Who will win the 2022 Women's Prize?

Sian Meades-Williams 10 June 2022

From historical aviation and sentient trees, to mental health and domestic violence, the 2022 Women’s Prize for Fiction shortlist covers it all—but who will win?

Wondering which of the shortlist should be top of your reading pile before the winner is announced on June 15? Here’s a rundown of the shortlist, and a nod to which book we think might take home the £30,000 prize and send their novel whooshing up the bestseller list. 

The Book of Form and Emptiness by Ruth Ozeki 

The Book of Form and Emptiness by Ruth Ozeki

The Book of Form and Emptiness follows Benny as he starts to hear the voices of household objects following his father's death

What a remarkable talent Ruth Ozeki is. After the death of his father, young boy Benny hears the voices of various objects and, coupled with his mother’s hoarding, the voices become completely overwhelming. This noise crowds the book in such an astonishing way (scissors are described as “snapping and snickering”) and Ozeki has created a world of wonder, but it’s packed with a lot of ideas so it’s not the easiest to read. This one will divide audiences. 

The Bread The Devil Knead by Lisa Allen-Agostini 

The Bread The Devil Knead by Lisa Allen-Agostini

Written in Trinidadian Creole, The Bread The Devil Knead is a sensitive portrayal of domestic abuse

The voice in Lisa Allen-Agostini’s novel is astonishing. The Bread The Devil Knead is written in Trinidadian Creole and tells the story of 40-year-old Aleathea, who is a victim of domestic violence. It’s a harrowing novel, and a real gut-punching portrayal of the impact of a damaging and abusive relationship.  

"Her voice is one to celebrate"

Alongside this, however, is a sense of place that is incredible—you really feel like you’re walking the same streets as Alethea. However, it’s not as tightly plotted as some of the others on the list, and while I suspect it’ll miss out on the prize, don’t let that put you off reading Allen-Agostini’s work. Her voice is one to celebrate. 

Great Circle by Maggie Shipstead 

Great Circle by Maggie Shipstead

Great Circle charts the adventures of a daring Prohibition-era female aviator

Only two novels—Ali Smith’s How to be Both and Zadie Smith’s On Beauty—have been shortlisted for the Booker Prize shortlist and then gone on to win the subsequent Women’s Prize. So the odds feel a little stacked against Maggie Shipstead, which is a great shame because Great Circle is an incredible novel.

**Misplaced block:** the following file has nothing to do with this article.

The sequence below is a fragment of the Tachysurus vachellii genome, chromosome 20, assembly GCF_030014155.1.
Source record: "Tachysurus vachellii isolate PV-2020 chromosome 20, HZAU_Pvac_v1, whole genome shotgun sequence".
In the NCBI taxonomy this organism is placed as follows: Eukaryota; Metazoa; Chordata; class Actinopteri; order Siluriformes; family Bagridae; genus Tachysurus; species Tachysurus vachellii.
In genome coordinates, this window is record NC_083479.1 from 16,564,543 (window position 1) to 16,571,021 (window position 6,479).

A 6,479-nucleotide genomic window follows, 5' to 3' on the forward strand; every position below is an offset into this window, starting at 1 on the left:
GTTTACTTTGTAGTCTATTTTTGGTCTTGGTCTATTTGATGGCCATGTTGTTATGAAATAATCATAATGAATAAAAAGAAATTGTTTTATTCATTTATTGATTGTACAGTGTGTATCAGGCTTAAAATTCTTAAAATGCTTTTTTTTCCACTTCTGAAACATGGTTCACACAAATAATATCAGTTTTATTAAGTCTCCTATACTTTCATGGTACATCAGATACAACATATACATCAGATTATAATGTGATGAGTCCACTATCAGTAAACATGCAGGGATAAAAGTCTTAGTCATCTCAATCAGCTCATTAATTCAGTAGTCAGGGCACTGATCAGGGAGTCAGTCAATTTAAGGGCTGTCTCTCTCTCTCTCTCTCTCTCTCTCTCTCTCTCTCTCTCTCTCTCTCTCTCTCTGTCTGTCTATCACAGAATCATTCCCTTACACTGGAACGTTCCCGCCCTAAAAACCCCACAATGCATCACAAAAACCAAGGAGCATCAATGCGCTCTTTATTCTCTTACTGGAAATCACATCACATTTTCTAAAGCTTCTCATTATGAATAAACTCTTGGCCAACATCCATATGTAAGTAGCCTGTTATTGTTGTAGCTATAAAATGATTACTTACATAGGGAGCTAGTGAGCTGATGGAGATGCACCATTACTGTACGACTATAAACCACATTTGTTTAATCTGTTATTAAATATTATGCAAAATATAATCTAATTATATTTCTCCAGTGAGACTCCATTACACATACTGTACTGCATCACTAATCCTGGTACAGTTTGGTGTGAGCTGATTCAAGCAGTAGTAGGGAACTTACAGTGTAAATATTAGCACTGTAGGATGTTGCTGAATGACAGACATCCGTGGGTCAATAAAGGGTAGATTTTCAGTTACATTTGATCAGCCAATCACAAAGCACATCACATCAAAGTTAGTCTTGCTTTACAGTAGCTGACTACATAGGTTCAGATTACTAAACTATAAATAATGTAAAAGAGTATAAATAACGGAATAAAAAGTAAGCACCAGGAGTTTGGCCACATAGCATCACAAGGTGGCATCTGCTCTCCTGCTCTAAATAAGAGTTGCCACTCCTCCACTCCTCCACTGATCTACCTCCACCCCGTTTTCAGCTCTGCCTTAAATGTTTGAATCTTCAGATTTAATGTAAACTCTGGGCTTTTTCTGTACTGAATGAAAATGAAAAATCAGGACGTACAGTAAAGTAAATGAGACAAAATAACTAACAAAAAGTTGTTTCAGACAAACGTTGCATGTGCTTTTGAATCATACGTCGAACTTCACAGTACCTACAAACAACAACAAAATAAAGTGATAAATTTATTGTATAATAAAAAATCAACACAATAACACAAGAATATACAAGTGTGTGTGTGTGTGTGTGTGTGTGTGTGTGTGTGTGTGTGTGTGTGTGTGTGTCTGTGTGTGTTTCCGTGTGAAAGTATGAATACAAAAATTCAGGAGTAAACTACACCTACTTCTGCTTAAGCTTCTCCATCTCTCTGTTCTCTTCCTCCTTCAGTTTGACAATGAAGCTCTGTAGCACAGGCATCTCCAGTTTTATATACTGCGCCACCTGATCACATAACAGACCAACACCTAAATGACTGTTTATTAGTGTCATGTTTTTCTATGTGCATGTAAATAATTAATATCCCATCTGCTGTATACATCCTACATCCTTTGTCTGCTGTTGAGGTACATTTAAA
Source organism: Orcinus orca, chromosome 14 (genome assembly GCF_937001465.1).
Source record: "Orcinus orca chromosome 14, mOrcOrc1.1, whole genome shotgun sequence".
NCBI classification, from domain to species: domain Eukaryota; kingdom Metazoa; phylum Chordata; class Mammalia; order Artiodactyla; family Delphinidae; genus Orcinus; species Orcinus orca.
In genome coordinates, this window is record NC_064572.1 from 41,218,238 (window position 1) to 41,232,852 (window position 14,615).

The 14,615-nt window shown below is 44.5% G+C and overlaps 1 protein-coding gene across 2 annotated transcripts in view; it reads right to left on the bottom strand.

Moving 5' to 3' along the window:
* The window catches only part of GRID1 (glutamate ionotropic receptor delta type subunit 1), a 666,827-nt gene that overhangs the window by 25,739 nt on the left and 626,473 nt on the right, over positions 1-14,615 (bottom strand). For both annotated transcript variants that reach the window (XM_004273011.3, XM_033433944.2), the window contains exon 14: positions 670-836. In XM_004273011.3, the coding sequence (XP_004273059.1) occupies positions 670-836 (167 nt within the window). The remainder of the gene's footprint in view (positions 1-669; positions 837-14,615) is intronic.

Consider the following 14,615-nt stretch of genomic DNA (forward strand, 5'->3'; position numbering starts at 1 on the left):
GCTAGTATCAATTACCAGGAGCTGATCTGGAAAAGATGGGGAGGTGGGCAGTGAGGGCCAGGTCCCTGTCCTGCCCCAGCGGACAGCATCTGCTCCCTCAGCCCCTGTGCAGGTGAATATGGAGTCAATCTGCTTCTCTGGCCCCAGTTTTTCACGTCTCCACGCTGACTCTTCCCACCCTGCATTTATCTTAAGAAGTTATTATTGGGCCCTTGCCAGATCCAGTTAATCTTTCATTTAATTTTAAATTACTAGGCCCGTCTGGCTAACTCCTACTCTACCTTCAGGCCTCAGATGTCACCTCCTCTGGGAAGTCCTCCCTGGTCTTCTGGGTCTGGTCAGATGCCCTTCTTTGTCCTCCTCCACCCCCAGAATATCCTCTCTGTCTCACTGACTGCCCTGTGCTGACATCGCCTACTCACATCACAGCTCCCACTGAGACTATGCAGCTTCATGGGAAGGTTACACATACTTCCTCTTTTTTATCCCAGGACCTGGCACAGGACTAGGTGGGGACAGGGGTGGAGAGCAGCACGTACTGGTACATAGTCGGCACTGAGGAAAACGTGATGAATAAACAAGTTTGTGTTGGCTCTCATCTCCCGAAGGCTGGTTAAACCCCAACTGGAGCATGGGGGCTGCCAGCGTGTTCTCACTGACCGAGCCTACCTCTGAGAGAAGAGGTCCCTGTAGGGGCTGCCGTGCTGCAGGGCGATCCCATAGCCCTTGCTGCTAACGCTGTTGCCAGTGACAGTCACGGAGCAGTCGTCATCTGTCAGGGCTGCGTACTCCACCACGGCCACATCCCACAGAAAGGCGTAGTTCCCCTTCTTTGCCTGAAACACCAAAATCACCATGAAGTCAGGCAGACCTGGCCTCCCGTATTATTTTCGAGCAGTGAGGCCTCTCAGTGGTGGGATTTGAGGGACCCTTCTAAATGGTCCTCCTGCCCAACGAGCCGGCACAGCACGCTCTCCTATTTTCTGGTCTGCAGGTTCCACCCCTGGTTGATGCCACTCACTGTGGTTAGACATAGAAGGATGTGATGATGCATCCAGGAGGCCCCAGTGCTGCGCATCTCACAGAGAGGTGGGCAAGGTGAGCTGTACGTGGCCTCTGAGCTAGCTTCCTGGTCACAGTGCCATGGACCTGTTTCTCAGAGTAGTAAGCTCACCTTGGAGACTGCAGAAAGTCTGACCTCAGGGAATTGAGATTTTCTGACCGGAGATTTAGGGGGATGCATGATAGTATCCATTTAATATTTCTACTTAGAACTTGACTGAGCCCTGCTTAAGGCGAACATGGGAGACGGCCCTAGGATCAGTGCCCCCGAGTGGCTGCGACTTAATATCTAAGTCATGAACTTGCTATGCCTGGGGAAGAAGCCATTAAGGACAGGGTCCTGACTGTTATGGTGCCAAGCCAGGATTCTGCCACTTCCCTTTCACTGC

It manages to be two things at once—a rich and layered American history, and a rollicking good beach read. It’s long—over 600 pages—and the modern side of the dual timeline doesn’t add that much to the plot, but thankfully the book is split 70:30 in favour of groundbreaking aviator Marian Graves, and she’s a character you’ll want to spend another 600 pages with. It would be brilliant to see this book take the prize. 

The Island of Missing Trees by Elif Shafak 

The Island of Missing Trees by Elif Shafak

Elif Shafak's newest book, The Island of Missing Trees, is told in the voice of a sentient tree

It takes a little while to get on board with a sentient tree narrator, but when you do (about 60 pages in), you’re in for such a beautiful ride with this novel. A love story between Turkish-Cypriot Defne and Greek-Cypriot Kostas, it really shines a light on the political struggles across the country. The magic is in Shafak’s beautiful prose, and she writes so abundantly and poetically about Cyprus, especially when she’s drawing upon nature.  

"She writes so abundantly and poetically about Cyprus, especially when she’s drawing upon nature"

The Island Of Missing Trees is so unexpected—romantic in places, hilarious in others—and it’s all the more devastating for the moments of lightness. I would absolutely love to see Elif Shafak take home the prize. 

The Sentence by Louise Erdrich 

The Sentence by Louise Erdrich

Louise Erdrich blends fact and fiction in The Sentence

Unexpected discoveries are why I love the Women’s Prize so much. Every year, there’s a book on the shortlist that surprises even the most eager of bookworms, something you wouldn’t have picked up otherwise. In many cases this is a joy, but it also means that out of six books, one will probably miss the mark for you. 

Louise Erdrich’s The Sentence is the book on the list that didn’t resonate with me. The opening chapter is one of the best and most surprising I’ve read, but the plot soon takes a turn into something else entirely. Many of you will enjoy the ghost story in a bookshop, and find the modern history particularly interesting, but I found myself wishing I was still reading the story that had been set up so brilliantly in chapter one. 

Sorrow and Bliss by Meg Mason 

Sorrow and Bliss, a striking portrayal of mental illness, is a favourite to win

Sorrow and Bliss is undoubtedly the popular choice for the Women’s Prize gong this year. But when it comes to what’s popular, rarely do the judges follow suit—books that have missed out in previous years include Wolf Hall (Hilary Mantel has been shortlisted three times but never won), Patricia Lockwood’s No One Is Talking About This and Booker Prize Winner Girl, Women, Other. That said, Meg Mason’s novel about mental illness is one that has been thrust into the hands of all 30-something women. If you’ve yet not had the pleasure, this is certainly a book that lives up to its hype. 

So who’s going to win this year? The 2021 shortlist had a clear winner in Susanna Clarke's Piranesi, but this year it feels much more open. I’m going to narrow it down to just two: Sorrow and Bliss—the people’s favourite—is in with a really good chance, but I’m still rooting very hard for Elif Shafak’s The Island Of Missing Trees

The winner of the 2022 Women's Prize for Fiction will be announced on June 15.

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